Cutting a company’s deployment work hours by 60% – An UltraEdit case study

A company who is a long-term UltraEdit customer had issues with software deployment due to a regulatory change. Running out of options, they reached out to the UltraEdit team for a more dedicated solution.

The needs of enterprise users require relatively more flexibility and customizability so the UltraEdit engineers collaborated with the company’s engineering team to find an effective solution.

This is an account of how UltraEdit was able to accommodate a specialized request from an enterprise customer that saved the company dozens of hours on software deployment and configuration. 

Who they are: 

The client in question is a century-old North American financial services company with over 57,000 employees.  They provide investment, credit, and financial services to around 7 million clients across 300 communities.

They operate as a multi-faceted financial institution large enough to house “companies within the company”. As such, they have a varied portfolio in terms of software—all of which require an equally varied number of development tools.

UltraEdit (UE)is one of the tools that the company uses. Many of the company’s developers have been power users of the editor since 2003. With it, they execute a diverse range of tasks such as working on large projects, reading and editing large data files, and writing bespoke applications and source code for the company’s internal use.

An engineer mentioned that performance and large file handling were key for many of their developers’ work such as mobile app development, web platform programs, and some internal development for financial operations among others.

Note: We thank the company for answering our product questions and agreeing to share their use case. We respect their request to conceal the identity of the company for whatever reason they deem necessary.

The problem:

New regulations prompt the company to comply

In June 2022, the local government where the company was based had tightened regulation concerning the availability of language options in software. For context, the province in question had two main spoken languages, and according to the new law, companies and their software should be able to provide both options for its employees.

UE does support both languages but the problem lies in the distribution and installation of software. The new regulation also meant that the company had to redeploy UE in the other language, or at least provide users with the option of doing so themselves.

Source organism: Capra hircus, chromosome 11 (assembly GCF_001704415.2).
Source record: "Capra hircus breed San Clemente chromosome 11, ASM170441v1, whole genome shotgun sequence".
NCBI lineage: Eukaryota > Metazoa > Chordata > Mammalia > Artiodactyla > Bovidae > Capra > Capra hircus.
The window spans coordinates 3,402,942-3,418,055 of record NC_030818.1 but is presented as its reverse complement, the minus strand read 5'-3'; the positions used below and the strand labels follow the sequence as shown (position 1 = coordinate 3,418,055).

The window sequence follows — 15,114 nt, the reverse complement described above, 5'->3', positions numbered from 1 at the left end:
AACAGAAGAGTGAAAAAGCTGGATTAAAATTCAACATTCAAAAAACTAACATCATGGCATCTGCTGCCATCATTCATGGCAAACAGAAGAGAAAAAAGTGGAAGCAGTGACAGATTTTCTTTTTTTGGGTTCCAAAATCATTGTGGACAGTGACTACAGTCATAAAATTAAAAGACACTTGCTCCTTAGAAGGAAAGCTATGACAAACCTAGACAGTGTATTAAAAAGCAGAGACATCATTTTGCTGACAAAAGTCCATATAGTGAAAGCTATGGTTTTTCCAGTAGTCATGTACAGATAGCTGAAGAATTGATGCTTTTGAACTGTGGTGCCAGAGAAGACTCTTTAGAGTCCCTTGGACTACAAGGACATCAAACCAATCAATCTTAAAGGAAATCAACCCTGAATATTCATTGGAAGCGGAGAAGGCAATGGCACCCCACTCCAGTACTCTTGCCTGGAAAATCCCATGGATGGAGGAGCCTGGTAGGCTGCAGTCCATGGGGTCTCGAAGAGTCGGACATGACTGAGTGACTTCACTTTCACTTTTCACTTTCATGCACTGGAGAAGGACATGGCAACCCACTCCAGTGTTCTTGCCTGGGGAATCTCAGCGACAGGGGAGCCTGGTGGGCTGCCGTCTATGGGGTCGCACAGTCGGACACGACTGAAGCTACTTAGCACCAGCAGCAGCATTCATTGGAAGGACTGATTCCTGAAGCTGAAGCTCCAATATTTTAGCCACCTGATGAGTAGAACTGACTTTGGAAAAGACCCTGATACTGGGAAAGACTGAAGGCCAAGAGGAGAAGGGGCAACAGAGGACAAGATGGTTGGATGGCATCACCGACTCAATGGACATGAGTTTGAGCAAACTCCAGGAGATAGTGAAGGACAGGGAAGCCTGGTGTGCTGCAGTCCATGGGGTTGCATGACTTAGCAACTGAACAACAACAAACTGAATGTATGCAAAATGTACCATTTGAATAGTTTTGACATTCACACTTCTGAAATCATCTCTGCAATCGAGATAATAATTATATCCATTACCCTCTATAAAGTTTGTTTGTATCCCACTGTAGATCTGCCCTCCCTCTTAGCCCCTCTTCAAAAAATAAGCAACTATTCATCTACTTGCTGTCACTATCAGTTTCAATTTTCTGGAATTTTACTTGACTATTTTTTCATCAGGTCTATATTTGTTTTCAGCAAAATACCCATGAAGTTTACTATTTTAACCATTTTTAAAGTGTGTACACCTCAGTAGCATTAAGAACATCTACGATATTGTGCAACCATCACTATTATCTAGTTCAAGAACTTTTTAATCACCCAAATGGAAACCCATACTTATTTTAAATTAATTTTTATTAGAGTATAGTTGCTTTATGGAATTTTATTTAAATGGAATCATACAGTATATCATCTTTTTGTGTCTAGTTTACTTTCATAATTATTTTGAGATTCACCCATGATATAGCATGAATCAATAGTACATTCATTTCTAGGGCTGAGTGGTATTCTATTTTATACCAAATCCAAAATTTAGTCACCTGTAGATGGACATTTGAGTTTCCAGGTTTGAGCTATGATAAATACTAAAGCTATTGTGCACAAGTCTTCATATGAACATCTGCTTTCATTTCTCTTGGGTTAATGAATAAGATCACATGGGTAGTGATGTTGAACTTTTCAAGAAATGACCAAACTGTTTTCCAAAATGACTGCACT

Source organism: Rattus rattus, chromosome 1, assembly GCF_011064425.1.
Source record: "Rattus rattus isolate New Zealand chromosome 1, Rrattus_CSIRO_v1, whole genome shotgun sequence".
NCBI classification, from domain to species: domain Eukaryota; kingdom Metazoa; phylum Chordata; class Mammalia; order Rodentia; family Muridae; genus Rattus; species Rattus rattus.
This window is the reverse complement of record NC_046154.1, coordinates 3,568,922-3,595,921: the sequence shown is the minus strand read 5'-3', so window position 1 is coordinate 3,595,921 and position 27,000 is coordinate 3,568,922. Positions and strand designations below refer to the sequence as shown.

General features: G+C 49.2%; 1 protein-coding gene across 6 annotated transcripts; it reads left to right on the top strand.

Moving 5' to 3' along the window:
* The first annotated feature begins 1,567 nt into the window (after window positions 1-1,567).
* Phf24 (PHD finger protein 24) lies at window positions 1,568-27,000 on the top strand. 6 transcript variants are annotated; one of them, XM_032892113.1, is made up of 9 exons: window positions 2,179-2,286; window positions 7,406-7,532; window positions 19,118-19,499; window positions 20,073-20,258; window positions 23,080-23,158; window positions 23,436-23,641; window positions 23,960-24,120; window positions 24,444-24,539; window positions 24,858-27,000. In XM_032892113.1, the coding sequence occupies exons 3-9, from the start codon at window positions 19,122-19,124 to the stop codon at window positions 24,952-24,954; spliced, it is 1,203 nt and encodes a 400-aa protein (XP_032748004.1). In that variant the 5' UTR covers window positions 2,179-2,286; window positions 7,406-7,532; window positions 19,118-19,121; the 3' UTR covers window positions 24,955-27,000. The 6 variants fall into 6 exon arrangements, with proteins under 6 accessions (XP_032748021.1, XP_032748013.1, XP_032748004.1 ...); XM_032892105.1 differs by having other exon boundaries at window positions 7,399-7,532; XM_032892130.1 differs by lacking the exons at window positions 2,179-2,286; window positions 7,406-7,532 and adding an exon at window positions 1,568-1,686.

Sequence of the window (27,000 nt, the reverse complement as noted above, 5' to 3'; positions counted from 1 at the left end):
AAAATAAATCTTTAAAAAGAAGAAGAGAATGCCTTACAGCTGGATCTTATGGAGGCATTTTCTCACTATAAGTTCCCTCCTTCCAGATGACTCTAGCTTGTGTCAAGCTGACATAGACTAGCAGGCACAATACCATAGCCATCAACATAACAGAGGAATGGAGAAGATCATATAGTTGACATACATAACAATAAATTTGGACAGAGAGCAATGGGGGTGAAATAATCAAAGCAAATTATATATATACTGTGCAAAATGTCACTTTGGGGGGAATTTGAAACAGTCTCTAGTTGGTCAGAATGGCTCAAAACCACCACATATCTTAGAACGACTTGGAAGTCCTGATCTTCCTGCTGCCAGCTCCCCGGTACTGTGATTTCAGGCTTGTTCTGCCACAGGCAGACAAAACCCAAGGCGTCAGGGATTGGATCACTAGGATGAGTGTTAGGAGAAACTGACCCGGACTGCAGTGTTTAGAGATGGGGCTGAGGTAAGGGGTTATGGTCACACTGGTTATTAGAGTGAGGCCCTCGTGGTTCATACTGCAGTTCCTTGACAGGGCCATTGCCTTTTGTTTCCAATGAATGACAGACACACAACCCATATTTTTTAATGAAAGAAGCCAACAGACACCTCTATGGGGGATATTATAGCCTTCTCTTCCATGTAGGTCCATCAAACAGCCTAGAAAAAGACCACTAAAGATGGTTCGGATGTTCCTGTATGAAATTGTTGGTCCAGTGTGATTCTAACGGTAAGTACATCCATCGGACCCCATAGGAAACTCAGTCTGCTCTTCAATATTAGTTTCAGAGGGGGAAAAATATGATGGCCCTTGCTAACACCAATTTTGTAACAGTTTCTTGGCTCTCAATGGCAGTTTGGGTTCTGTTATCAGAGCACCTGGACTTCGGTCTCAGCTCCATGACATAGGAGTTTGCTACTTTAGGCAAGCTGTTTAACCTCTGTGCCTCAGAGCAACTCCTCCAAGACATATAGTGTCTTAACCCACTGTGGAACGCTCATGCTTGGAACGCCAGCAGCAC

Traditional UE installers require users to choose a language version to install.

As a large enterprise with over hundreds, if not thousands, of developers, the software procurement and deployment team needed to systematize how software was shipped in an employee’s system.

This presented an important decision for the company. They needed an enterprise solution that was scalable, cost-effective, and must also be manageable and accessible by the IT team whenever necessary.

Finding the optimal solution

Some of the engineers tried to solve the problem internally. They tried working with the traditional UE installer that categorized the product by language depending on the specific user. (e.g. choosing either an English or French version and installing that). 

While this worked, it wasn’t a complete solution because some users preferred one language over the other, and they needed to manually uninstall, reinstall, and configure the language configuration files. This simply wasn’t sustainable for managing thousands of systems. It quickly became obvious that they needed a different approach.

So instead of doing it themselves, they reached out to the product engineers at UE for assistance.

The UE engineers discussed the requirements and concerns of the company. They worked in collaboration to find the most suitable and cost effective solution.

After a few strategy calls and product tinkering, the UE team provided an all-in-one version of the UE installer that was customized to the company’s specifications. It had the following advantages:

  • A Multilingual User Interface (MUI) installer
  • Automated language detection and selection within the new installer
  • A new option to configure language in the tool itself

This allowed the software deployment team to quickly and silently deploy versions of UE that automatically had the preferred language setting pre-selected. Furthermore, some control was transferred to the end user so they can change it when necessary.

Users can select which language is displayed without reinstalling a different version.

Results

Each installation process was now isolated and could be set individually by the software procurement and deployment team. The new installer automated the fix for the language issues during deployment. This solved the scalability issue that the engineers were facing.

Simultaneously, the language setting could also be hot-swapped by the user themselves using the new UI. This solved the flexibility issue.

These seemingly minor changes virtually eliminated 60% of the laborious process, saving dozens of work hours. It also provided a more robust setup that will need less attention from the software management team in the future.

Acquiring other tools is always an option but having a streamlined environment is often preferred, especially for top-down enterprise setups. An analogous set of tools also minimizes the learning curve for new users. Lastly, being able to leverage extensive support for a company’s specific needs is a must-have in today’s fast-paced environment. 

These are just some of the benefits of having software optimized for scalability, as well as the importance of the availability of expert support for business and enterprise users. 

Leave a Comment